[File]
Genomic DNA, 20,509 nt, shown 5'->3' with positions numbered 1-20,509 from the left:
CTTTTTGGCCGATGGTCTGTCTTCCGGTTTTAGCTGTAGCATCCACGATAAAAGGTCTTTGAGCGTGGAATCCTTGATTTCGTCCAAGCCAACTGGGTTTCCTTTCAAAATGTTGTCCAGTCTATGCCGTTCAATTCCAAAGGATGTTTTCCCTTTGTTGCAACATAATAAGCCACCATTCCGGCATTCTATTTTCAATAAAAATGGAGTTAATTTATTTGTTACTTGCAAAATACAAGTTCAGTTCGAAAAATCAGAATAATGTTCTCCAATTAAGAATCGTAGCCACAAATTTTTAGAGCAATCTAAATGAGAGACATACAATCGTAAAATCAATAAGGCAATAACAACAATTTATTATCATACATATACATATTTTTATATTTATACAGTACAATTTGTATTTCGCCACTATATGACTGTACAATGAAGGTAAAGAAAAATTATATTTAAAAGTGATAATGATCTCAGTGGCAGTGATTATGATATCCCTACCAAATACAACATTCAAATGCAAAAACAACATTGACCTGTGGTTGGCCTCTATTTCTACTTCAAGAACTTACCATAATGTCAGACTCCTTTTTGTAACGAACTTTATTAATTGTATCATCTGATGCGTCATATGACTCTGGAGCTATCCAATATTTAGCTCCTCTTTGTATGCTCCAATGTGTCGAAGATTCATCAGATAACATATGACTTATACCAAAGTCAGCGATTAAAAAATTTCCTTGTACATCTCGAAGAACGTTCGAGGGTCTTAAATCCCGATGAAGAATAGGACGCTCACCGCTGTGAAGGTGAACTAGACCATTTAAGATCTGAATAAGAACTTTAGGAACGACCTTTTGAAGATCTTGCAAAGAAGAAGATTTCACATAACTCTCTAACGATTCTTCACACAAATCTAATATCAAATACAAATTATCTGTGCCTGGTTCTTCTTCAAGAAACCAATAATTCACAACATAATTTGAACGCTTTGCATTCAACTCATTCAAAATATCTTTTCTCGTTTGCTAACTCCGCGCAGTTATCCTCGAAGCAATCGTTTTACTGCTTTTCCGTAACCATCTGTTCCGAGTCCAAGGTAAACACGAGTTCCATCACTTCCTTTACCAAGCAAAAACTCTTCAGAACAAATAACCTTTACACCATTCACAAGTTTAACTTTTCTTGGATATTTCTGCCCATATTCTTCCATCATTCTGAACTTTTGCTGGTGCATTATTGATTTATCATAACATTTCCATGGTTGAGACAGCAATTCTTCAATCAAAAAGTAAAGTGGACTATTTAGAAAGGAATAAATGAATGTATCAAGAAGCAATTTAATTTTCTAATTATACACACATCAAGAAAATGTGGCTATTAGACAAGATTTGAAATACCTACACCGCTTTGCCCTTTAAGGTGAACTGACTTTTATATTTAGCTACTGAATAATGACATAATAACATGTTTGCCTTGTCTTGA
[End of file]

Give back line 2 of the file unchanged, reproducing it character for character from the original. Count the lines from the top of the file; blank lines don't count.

CTTTTTGGCCGATGGTCTGTCTTCCGGTTTTAGCTGTAGCATCCACGATAAAAGGTCTTTGAGCGTGGAATCCTTGATTTCGTCCAAGCCAACTGGGTTTCCTTTCAAAATGTTGTCCAGTCTATGCCGTTCAATTCCAAAGGATGTTTTCCCTTTGTTGCAACATAATAAGCCACCATTCCGGCATTCTATTTTCAATAAAAATGGAGTTAATTTATTTGTTACTTGCAAAATACAAGTTCAGTTCGAAAAATCAGAATAATGTTCTCCAATTAAGAATCGTAGCCACAAATTTTTAGAGCAATCTAAATGAGAGACATACAATCGTAAAATCAATAAGGCAATAACAACAATTTATTATCATACATATACATATTTTTATATTTATACAGTACAATTTGTATTTCGCCACTATATGACTGTACAATGAAGGTAAAGAAAAATTATATTTAAAAGTGATAATGATCTCAGTGGCAGTGATTATGATATCCCTACCAAATACAACATTCAAATGCAAAAACAACATTGACCTGTGGTTGGCCTCTATTTCTACTTCAAGAACTTACCATAATGTCAGACTCCTTTTTGTAACGAACTTTATTAATTGTATCATCTGATGCGTCATATGACTCTGGAGCTATCCAATATTTAGCTCCTCTTTGTATGCTCCAATGTGTCGAAGATTCATCAGATAACATATGACTTATACCAAAGTCAGCGATTAAAAAATTTCCTTGTACATCTCGAAGAACGTTCGAGGGTCTTAAATCCCGATGAAGAATAGGACGCTCACCGCTGTGAAGGTGAACTAGACCATTTAAGATCTGAATAAGAACTTTAGGAACGACCTTTTGAAGATCTTGCAAAGAAGAAGATTTCACATAACTCTCTAACGATTCTTCACACAAATCTAATATCAAATACAAATTATCTGTGCCTGGTTCTTCTTCAAGAAACCAATAATTCACAACATAATTTGAACGCTTTGCATTCAACTCATTCAAAATATCTTTTCTCGTTTGCTAACTCCGCGCAGTTATCCTCGAAGCAATCGTTTTACTGCTTTTCCGTAACCATCTGTTCCGAGTCCAAGGTAAACACGAGTTCCATCACTTCCTTTACCAAGCAAAAACTCTTCAGAACAAATAACCTTTACACCATTCACAAGTTTAACTTTTCTTGGATATTTCTGCCCATATTCTTCCATCATTCTGAACTTTTGCTGGTGCATTATTGATTTATCATAACATTTCCATGGTTGAGACAGCAATTCTTCAATCAAAAAGTAAAGTGGACTATTTAGAAAGGAATAAATGAATGTATCAAGAAGCAATTTAATTTTCTAATTATACACACATCAAGAAAATGTGGCTATTAGACAAGATTTGAAATACCTACACCGCTTTGCCCTTTAAGGTGAACTGACTTTTATATTTAGCTACTGAATAATGACATAATAACATGTTTGCCTTGTCTTGA